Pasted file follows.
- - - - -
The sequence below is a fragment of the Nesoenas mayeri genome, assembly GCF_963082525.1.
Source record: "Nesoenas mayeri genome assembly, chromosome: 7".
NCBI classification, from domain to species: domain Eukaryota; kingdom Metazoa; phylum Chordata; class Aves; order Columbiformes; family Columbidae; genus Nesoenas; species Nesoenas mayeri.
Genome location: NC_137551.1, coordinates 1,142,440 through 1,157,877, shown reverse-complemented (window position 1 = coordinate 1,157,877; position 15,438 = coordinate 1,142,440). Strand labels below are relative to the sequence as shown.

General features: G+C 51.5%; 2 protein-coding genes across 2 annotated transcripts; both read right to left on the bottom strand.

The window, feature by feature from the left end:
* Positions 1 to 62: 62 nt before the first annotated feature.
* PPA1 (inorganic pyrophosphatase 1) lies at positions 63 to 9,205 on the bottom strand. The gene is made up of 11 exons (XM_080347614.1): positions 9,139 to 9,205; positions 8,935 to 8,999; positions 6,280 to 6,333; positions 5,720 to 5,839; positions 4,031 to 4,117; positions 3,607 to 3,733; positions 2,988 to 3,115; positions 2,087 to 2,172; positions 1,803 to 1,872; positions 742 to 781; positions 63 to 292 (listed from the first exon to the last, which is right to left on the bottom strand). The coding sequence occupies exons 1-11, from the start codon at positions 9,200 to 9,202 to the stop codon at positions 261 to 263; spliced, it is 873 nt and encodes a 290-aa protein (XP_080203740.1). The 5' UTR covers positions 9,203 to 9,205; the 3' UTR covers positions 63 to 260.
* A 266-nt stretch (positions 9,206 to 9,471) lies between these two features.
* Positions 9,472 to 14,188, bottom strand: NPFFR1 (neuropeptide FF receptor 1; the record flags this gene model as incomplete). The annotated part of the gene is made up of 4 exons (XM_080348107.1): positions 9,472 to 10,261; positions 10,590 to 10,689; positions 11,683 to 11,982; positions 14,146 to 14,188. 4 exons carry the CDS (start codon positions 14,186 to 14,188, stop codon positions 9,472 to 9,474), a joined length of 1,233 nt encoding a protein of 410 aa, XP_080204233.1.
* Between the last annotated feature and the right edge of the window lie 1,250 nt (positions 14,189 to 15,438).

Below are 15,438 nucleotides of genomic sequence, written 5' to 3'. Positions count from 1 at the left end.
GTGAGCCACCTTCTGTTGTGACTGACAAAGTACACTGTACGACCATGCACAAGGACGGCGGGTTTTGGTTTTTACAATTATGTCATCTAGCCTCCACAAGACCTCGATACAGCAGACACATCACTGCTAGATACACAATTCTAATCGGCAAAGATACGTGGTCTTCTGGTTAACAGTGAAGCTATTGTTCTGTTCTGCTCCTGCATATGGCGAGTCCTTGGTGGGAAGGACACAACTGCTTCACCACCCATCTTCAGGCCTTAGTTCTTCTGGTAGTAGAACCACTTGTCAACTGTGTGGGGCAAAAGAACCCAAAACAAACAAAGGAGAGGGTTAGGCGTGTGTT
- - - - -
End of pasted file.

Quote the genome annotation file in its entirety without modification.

The sequence below is a fragment of the Nesoenas mayeri genome, assembly GCF_963082525.1.
Source record: "Nesoenas mayeri genome assembly, chromosome: 7".
NCBI classification, from domain to species: domain Eukaryota; kingdom Metazoa; phylum Chordata; class Aves; order Columbiformes; family Columbidae; genus Nesoenas; species Nesoenas mayeri.
Genome location: NC_137551.1, coordinates 1,142,440 through 1,157,877, shown reverse-complemented (window position 1 = coordinate 1,157,877; position 15,438 = coordinate 1,142,440). Strand labels below are relative to the sequence as shown.

General features: G+C 51.5%; 2 protein-coding genes across 2 annotated transcripts; both read right to left on the bottom strand.

The window, feature by feature from the left end:
* Positions 1 to 62: 62 nt before the first annotated feature.
* PPA1 (inorganic pyrophosphatase 1) lies at positions 63 to 9,205 on the bottom strand. The gene is made up of 11 exons (XM_080347614.1): positions 9,139 to 9,205; positions 8,935 to 8,999; positions 6,280 to 6,333; positions 5,720 to 5,839; positions 4,031 to 4,117; positions 3,607 to 3,733; positions 2,988 to 3,115; positions 2,087 to 2,172; positions 1,803 to 1,872; positions 742 to 781; positions 63 to 292 (listed from the first exon to the last, which is right to left on the bottom strand). The coding sequence occupies exons 1-11, from the start codon at positions 9,200 to 9,202 to the stop codon at positions 261 to 263; spliced, it is 873 nt and encodes a 290-aa protein (XP_080203740.1). The 5' UTR covers positions 9,203 to 9,205; the 3' UTR covers positions 63 to 260.
* A 266-nt stretch (positions 9,206 to 9,471) lies between these two features.
* Positions 9,472 to 14,188, bottom strand: NPFFR1 (neuropeptide FF receptor 1; the record flags this gene model as incomplete). The annotated part of the gene is made up of 4 exons (XM_080348107.1): positions 9,472 to 10,261; positions 10,590 to 10,689; positions 11,683 to 11,982; positions 14,146 to 14,188. 4 exons carry the CDS (start codon positions 14,186 to 14,188, stop codon positions 9,472 to 9,474), a joined length of 1,233 nt encoding a protein of 410 aa, XP_080204233.1.
* Between the last annotated feature and the right edge of the window lie 1,250 nt (positions 14,189 to 15,438).

Below are 15,438 nucleotides of genomic sequence, written 5' to 3'. Positions count from 1 at the left end.
GTGAGCCACCTTCTGTTGTGACTGACAAAGTACACTGTACGACCATGCACAAGGACGGCGGGTTTTGGTTTTTACAATTATGTCATCTAGCCTCCACAAGACCTCGATACAGCAGACACATCACTGCTAGATACACAATTCTAATCGGCAAAGATACGTGGTCTTCTGGTTAACAGTGAAGCTATTGTTCTGTTCTGCTCCTGCATATGGCGAGTCCTTGGTGGGAAGGACACAACTGCTTCACCACCCATCTTCAGGCCTTAGTTCTTCTGGTAGTAGAACCACTTGTCAACTGTGTGGGGCAAAAGAACCCAAAACAAACAAAGGAGAGGGTTAGGCGTGTGTT